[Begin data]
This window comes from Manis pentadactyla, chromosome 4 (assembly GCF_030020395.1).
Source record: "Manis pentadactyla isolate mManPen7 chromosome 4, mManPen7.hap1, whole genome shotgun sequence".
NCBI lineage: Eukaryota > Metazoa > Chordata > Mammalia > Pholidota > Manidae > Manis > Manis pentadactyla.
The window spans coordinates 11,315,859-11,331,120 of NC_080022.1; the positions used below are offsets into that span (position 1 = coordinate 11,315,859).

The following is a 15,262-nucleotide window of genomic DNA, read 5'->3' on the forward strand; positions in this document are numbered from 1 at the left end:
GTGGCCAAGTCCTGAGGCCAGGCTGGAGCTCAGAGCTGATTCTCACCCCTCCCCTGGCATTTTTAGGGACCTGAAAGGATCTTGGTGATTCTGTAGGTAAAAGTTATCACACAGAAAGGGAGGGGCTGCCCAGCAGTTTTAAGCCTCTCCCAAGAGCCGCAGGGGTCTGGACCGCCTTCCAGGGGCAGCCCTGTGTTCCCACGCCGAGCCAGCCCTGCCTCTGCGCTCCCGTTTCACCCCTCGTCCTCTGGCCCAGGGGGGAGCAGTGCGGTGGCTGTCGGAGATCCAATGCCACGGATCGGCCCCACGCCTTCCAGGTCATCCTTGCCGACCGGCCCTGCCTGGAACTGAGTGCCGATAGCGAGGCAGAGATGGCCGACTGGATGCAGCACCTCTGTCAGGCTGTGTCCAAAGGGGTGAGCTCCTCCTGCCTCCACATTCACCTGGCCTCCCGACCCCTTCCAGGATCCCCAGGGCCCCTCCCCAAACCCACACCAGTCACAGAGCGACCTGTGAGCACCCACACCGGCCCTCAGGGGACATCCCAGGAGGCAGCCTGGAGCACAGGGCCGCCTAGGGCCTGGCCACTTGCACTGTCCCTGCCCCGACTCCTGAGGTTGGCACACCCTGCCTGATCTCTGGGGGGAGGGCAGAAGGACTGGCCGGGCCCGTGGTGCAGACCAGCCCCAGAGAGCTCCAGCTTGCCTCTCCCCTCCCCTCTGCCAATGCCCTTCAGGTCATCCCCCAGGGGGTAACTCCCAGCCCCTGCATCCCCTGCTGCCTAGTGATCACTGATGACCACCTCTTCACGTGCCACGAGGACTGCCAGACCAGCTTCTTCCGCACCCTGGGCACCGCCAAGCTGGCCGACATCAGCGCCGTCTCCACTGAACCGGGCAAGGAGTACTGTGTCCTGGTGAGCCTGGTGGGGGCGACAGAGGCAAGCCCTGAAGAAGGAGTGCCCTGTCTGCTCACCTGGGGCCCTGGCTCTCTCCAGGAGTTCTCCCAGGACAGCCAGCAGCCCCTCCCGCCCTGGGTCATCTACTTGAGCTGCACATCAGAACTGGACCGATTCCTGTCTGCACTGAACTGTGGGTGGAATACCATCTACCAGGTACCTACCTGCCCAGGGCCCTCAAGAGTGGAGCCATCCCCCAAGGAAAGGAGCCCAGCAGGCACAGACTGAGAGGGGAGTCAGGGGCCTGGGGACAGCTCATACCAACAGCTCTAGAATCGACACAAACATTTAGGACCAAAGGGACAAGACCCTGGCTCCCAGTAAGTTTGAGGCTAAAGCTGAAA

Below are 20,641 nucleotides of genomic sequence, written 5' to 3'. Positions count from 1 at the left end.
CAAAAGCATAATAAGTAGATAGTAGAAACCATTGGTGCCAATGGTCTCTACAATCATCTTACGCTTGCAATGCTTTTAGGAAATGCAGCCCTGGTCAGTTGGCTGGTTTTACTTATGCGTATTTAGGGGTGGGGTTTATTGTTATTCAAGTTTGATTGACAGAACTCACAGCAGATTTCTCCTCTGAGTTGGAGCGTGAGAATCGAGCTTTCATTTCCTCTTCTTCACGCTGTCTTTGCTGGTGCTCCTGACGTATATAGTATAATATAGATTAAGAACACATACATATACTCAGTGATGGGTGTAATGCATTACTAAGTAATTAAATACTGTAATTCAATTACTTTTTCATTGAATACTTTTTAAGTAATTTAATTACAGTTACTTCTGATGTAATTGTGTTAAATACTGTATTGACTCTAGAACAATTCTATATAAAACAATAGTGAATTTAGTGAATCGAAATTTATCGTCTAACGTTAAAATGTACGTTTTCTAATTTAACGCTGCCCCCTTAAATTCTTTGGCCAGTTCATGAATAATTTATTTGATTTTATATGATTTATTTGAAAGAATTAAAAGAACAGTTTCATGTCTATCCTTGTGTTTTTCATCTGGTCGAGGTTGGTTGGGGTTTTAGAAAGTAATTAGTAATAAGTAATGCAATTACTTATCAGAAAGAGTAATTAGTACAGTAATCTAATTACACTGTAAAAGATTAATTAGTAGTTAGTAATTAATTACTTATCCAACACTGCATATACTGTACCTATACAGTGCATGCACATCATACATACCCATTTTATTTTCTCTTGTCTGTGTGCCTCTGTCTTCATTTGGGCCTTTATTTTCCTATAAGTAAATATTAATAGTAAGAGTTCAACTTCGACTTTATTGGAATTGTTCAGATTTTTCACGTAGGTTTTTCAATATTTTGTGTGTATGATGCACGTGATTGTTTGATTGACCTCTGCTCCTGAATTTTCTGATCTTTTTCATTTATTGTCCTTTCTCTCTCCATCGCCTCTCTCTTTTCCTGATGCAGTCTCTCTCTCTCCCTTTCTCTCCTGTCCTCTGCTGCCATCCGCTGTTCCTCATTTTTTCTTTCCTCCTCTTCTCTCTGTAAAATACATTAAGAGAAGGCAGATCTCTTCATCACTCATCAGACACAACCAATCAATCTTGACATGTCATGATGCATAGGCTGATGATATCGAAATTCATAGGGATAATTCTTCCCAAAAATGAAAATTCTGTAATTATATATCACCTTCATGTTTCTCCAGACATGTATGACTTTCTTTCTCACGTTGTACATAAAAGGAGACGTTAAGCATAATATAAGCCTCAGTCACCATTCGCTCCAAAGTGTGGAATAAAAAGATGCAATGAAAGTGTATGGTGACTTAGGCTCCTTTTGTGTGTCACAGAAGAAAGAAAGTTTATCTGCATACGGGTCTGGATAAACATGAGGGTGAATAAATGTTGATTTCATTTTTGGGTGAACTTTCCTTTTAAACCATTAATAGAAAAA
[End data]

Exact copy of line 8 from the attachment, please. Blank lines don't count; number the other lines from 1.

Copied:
CAAAAGCATAATAAGTAGATAGTAGAAACCATTGGTGCCAATGGTCTCTACAATCATCTTACGCTTGCAATGCTTTTAGGAAATGCAGCCCTGGTCAGTTGGCTGGTTTTACTTATGCGTATTTAGGGGTGGGGTTTATTGTTATTCAAGTTTGATTGACAGAACTCACAGCAGATTTCTCCTCTGAGTTGGAGCGTGAGAATCGAGCTTTCATTTCCTCTTCTTCACGCTGTCTTTGCTGGTGCTCCTGACGTATATAGTATAATATAGATTAAGAACACATACATATACTCAGTGATGGGTGTAATGCATTACTAAGTAATTAAATACTGTAATTCAATTACTTTTTCATTGAATACTTTTTAAGTAATTTAATTACAGTTACTTCTGATGTAATTGTGTTAAATACTGTATTGACTCTAGAACAATTCTATATAAAACAATAGTGAATTTAGTGAATCGAAATTTATCGTCTAACGTTAAAATGTACGTTTTCTAATTTAACGCTGCCCCCTTAAATTCTTTGGCCAGTTCATGAATAATTTATTTGATTTTATATGATTTATTTGAAAGAATTAAAAGAACAGTTTCATGTCTATCCTTGTGTTTTTCATCTGGTCGAGGTTGGTTGGGGTTTTAGAAAGTAATTAGTAATAAGTAATGCAATTACTTATCAGAAAGAGTAATTAGTACAGTAATCTAATTACACTGTAAAAGATTAATTAGTAGTTAGTAATTAATTACTTATCCAACACTGCATATACTGTACCTATACAGTGCATGCACATCATACATACCCATTTTATTTTCTCTTGTCTGTGTGCCTCTGTCTTCATTTGGGCCTTTATTTTCCTATAAGTAAATATTAATAGTAAGAGTTCAACTTCGACTTTATTGGAATTGTTCAGATTTTTCACGTAGGTTTTTCAATATTTTGTGTGTATGATGCACGTGATTGTTTGATTGACCTCTGCTCCTGAATTTTCTGATCTTTTTCATTTATTGTCCTTTCTCTCTCCATCGCCTCTCTCTTTTCCTGATGCAGTCTCTCTCTCTCCCTTTCTCTCCTGTCCTCTGCTGCCATCCGCTGTTCCTCATTTTTTCTTTCCTCCTCTTCTCTCTGTAAAATACATTAAGAGAAGGCAGATCTCTTCATCACTCATCAGACACAACCAATCAATCTTGACATGTCATGATGCATAGGCTGATGATATCGAAATTCATAGGGATAATTCTTCCCAAAAATGAAAATTCTGTAATTATATATCACCTTCATGTTTCTCCAGACATGTATGACTTTCTTTCTCACGTTGTACATAAAAGGAGACGTTAAGCATAATATAAGCCTCAGTCACCATTCGCTCCAAAGTGTGGAATAAAAAGATGCAATGAAAGTGTATGGTGACTTAGGCTCCTTTTGTGTGTCACAGAAGAAAGAAAGTTTATCTGCATACGGGTCTGGATAAACATGAGGGTGAATAAATGTTGATTTCATTTTTGGGTGAACTTTCCTTTTAAACCATTAATAGAAAAA